Sunday, January 15, 2012

Stock Trading and the Wash Sale Rule

Why the IRS Law is Important to Short-term Traders

The Wash Sale Rule prevents taxpayers from deducting losses on some investments that are repurchased. When does it apply and what are the reasons behind the rule?

The Internal Revenue Service is the governing body with respect to United States tax laws. The IRS allows many legitimate deductions from income, but as investors have developed ways to take advantage of the rules for inappropriate benefit, the IRS has issued regulations to enforce the spirit of the laws.
One of the legitimate deductions is allowing a taxpayer to deduct losses on investments, up to a current annual maximum of $3,000 for a single taxpayer.
The law also allows losses on investments to be used to offset gains. The wash sale rule was instituted to make sure this is not abused. Losses cannot be deducted from sales or trades of stock or securities in a wash sale.

IRS Definition of Wash Sales

IRS Publication 550 defines a wash sale as:
When an investor sells or trades stock or securities at a loss and within 30 days before or after the sale they:
  • Buy substantially identical stock or securities,
  • Acquire substantially identical stock or securities in a fully taxable trade, or
  • Acquire a contract or option to buy substantially identical stock or securities.

The Importance of the Wash Sale Rule

Because the IRS allows taxpayers to deduct losses against gains, the IRS issued the rule to prevent traders from taking sham losses in order to reduce taxes on gains.
For example, an investor might have a $5,000 in realized gains (based on sales that have already occurred), and have an open position in XYZ stock that is sitting at a $5,000 loss. With no additional transactions, the investor would owe taxes on the $5,000 in realized gains.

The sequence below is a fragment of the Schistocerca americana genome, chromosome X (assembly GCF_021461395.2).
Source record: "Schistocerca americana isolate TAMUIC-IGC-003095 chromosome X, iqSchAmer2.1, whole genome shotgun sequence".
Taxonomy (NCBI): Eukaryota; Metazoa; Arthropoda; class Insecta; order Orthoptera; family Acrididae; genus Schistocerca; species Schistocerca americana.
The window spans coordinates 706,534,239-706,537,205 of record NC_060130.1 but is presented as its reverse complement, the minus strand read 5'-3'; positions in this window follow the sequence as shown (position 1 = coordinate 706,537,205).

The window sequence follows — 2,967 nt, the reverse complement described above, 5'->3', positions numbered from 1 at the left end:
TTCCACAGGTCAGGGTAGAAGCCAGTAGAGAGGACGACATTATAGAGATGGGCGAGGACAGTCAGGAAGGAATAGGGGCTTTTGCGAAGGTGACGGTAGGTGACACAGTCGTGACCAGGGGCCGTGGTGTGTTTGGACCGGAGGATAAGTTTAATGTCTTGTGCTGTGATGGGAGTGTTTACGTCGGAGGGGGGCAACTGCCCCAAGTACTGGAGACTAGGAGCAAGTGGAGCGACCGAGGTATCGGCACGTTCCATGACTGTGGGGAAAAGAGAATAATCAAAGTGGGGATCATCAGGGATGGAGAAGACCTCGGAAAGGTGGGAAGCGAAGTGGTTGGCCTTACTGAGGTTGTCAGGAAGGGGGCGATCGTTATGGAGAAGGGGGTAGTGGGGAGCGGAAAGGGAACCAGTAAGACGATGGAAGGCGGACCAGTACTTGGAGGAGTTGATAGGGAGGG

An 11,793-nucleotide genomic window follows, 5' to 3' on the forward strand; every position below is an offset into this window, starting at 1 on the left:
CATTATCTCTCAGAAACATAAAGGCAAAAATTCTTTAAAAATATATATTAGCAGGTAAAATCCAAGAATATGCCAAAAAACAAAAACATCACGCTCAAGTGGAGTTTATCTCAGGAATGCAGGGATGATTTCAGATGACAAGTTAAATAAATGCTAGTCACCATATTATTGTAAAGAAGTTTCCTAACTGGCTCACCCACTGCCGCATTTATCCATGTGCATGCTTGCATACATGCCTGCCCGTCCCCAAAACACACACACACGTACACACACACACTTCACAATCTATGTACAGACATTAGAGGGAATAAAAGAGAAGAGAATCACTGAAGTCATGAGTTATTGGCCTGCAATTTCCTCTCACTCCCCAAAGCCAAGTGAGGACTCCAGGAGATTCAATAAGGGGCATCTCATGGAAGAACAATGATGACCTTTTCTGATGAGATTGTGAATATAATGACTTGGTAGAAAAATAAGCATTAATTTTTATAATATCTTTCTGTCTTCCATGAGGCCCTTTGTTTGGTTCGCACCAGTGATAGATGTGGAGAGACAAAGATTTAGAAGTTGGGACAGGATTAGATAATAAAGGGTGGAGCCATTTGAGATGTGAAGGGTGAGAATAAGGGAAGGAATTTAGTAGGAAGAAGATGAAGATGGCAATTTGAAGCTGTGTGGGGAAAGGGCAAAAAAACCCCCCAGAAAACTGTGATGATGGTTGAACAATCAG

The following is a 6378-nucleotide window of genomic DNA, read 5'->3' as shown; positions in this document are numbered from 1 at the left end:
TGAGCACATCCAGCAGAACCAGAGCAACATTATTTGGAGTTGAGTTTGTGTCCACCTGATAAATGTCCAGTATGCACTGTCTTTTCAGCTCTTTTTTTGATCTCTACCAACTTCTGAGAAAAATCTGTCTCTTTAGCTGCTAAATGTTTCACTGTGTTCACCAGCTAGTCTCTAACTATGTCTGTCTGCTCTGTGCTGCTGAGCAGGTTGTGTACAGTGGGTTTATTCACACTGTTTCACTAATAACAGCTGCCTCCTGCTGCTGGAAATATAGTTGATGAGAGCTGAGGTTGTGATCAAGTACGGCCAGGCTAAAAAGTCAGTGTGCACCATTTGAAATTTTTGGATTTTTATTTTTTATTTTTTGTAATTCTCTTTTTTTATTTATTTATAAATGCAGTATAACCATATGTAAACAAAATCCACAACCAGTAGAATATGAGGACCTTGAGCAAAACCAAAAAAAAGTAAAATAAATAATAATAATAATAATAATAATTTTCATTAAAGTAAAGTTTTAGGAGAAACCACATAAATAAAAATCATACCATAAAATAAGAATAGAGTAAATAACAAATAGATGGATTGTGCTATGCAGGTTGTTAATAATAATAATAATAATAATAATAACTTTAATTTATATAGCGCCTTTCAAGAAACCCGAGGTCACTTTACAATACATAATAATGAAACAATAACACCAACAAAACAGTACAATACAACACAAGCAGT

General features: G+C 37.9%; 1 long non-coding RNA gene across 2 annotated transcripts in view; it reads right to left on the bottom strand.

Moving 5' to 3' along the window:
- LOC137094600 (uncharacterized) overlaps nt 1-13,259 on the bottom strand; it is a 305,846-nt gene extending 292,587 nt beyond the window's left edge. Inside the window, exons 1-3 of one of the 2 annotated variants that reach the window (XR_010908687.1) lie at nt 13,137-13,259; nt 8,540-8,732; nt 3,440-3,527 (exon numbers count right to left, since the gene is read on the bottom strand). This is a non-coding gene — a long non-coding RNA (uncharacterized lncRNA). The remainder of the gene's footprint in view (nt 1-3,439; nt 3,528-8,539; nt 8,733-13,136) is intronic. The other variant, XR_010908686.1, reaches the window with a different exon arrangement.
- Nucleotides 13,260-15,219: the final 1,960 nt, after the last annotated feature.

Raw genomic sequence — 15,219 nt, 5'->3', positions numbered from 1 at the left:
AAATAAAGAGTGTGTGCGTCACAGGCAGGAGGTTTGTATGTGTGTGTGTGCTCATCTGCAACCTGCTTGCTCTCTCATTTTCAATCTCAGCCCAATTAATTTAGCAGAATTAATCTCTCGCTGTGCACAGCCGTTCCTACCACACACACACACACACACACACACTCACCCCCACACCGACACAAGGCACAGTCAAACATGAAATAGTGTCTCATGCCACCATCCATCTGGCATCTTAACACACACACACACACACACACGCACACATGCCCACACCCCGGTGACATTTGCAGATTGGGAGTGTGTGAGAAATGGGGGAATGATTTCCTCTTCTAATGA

The investor could sell the open position and realize the $5,000 loss, netting his taxable gain to zero. However, the investor may believe that XYZ stock will recover and does not want to give up his position.
If he buys back the stock within 30 days, even after the year has ended, he cannot deduct the loss, and will still have to pay taxes on the $5,000 realized gain.
To be clear, the law does not prevent him from selling or buying back the stock, but does not allow the deduction. The IRS only prevents the deduction of sham losses, which it defines as buying back in investment in 30 days.

Strategies Regarding Wash Sales

Wash sales can occur any time of year, but are most significant near and just after the end of a tax year. The law is based on facts, it does not matter what the intent of the trader is.
In order to fully comply with tax law and still minimize taxes:
  • Consider selling an investment and buying back more than 30 days after the sale. The rule is hard and fast, anything over 30 days does not count as a wash sale, whatever the intent.
  • After selling, buy an investment which may be similar in nature but not substantially identical to the investment sold during the 30 days period. Retail giants Walmart and Target may be similar, but their stocks are anything but identical.
  • Remember, at best tax loss selling is a delaying strategy. The decision to delay recognition of taxable income should take into account the taxpayer’s entire situation.
This article is informational only. Always consult a tax advisor for specific situations and questions.

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